Finally, the round staircase and elevator tower is characteristic of the building's sculptural appearance. It is prominently located at the road junction and testifies to a fascination with cars and technology typical of the time: inside, a staircase curves around the circular lift shaft, while outside, the circular driveway to the garage emphasizes the striking cylindrical shape. Sculpturally placed windows on the elevator tower underline the physical expression. They cast a soft grazing light into the interior, accentuating the concave curve of the stairwell. The vertical access is not only the formal focal point of the building. From each landing, residents can access one apartment as well as the external arcade, which provides access to three further one- and two-room apartments.




Special design for an unusual shaft.



The new elevator car has chamfered corners - just like the original.


The elevator as the pièce de résistance

The city of Zurich's lift authority tolerates the operation of older lift systems, even if they no longer meet the current safety standards - but only for a certain period of time. After that, the building owner must comply with the updated requirements. Complete replacement is still the rule in such cases, as the building owner receives a new and currently certified system at a supposedly low price. The fact that a new standard lift often has a shorter service life than a high-quality and carefully modernized existing system is often given too little consideration. The reality that a complete replacement usually involves on-site work which is not included in the price is also rarely considered during the evaluation.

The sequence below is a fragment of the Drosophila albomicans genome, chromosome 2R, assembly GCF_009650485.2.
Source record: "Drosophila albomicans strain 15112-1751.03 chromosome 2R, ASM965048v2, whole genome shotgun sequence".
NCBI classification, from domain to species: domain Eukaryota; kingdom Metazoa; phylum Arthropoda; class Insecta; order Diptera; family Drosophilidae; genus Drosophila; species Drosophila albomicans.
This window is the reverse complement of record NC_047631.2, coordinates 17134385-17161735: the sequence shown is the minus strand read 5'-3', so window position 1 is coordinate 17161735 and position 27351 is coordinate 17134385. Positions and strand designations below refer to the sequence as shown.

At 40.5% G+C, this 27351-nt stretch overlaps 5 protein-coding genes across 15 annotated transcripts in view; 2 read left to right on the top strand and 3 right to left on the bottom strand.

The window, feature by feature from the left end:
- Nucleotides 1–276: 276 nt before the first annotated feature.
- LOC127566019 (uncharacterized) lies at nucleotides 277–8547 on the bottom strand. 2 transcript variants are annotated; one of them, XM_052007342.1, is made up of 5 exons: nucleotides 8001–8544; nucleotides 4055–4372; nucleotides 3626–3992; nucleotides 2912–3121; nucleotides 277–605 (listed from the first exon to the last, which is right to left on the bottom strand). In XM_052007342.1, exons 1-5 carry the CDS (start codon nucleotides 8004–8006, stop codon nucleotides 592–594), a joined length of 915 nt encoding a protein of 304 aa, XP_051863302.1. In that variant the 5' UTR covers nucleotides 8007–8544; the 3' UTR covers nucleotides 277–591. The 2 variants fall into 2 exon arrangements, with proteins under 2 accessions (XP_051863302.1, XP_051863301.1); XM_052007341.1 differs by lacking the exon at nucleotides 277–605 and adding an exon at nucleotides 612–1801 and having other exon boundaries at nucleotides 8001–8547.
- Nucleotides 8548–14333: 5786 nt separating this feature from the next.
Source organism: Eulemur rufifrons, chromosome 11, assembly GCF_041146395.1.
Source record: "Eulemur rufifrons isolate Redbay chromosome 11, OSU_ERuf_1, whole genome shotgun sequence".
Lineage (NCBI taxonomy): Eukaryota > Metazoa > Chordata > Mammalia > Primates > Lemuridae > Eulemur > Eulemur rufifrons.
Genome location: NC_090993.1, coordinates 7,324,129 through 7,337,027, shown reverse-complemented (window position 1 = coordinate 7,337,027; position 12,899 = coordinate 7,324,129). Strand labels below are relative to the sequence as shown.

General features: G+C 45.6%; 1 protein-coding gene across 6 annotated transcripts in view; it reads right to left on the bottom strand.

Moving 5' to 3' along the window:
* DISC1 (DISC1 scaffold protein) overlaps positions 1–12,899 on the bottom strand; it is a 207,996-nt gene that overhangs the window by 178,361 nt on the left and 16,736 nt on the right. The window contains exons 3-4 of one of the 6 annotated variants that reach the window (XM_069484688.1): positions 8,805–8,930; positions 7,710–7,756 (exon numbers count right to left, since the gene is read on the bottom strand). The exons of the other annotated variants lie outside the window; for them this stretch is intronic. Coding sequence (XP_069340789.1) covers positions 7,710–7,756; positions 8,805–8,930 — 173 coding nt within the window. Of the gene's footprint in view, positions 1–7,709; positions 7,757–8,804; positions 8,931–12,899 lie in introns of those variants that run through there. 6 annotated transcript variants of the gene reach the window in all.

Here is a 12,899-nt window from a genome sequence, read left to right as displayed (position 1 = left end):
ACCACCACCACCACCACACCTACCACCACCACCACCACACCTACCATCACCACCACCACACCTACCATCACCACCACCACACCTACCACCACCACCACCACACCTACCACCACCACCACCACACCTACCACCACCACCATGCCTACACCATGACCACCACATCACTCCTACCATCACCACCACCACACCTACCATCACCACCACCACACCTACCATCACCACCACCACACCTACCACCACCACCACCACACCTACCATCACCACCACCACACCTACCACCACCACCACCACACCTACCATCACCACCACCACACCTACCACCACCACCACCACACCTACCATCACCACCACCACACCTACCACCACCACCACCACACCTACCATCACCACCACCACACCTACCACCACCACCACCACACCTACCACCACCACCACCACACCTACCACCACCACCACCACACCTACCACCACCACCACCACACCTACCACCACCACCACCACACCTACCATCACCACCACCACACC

On Clausiusstrasse, the round lift shaft literally proved to be the pièce de résistance: its dimensions and geometry were too unusual for the manufacturers of standard lifts to be able to install a new lift. So there were only two apparent options: demolish the existing lift shaft and install a new system including the shaft, or decommission the elevator and build a new lift system elsewhere in the building. Both options would have had a profound impact on the organization of the building and its characteristic architecture, and would have resulted in the destruction of existing resources. The lift specialists at Emch took a different approach: they designed a tailor-made system that fitted into the round shaft, identified the components of the existing building that could be reused and added only what was necessary. This had a positive effect on costs and installation times and enabled considerable CO2 savings. As a result, all externally visible components - the lift shaft and machine room as well as the shaft doors and guide rails - could be given a new life in line with the principles of circular construction.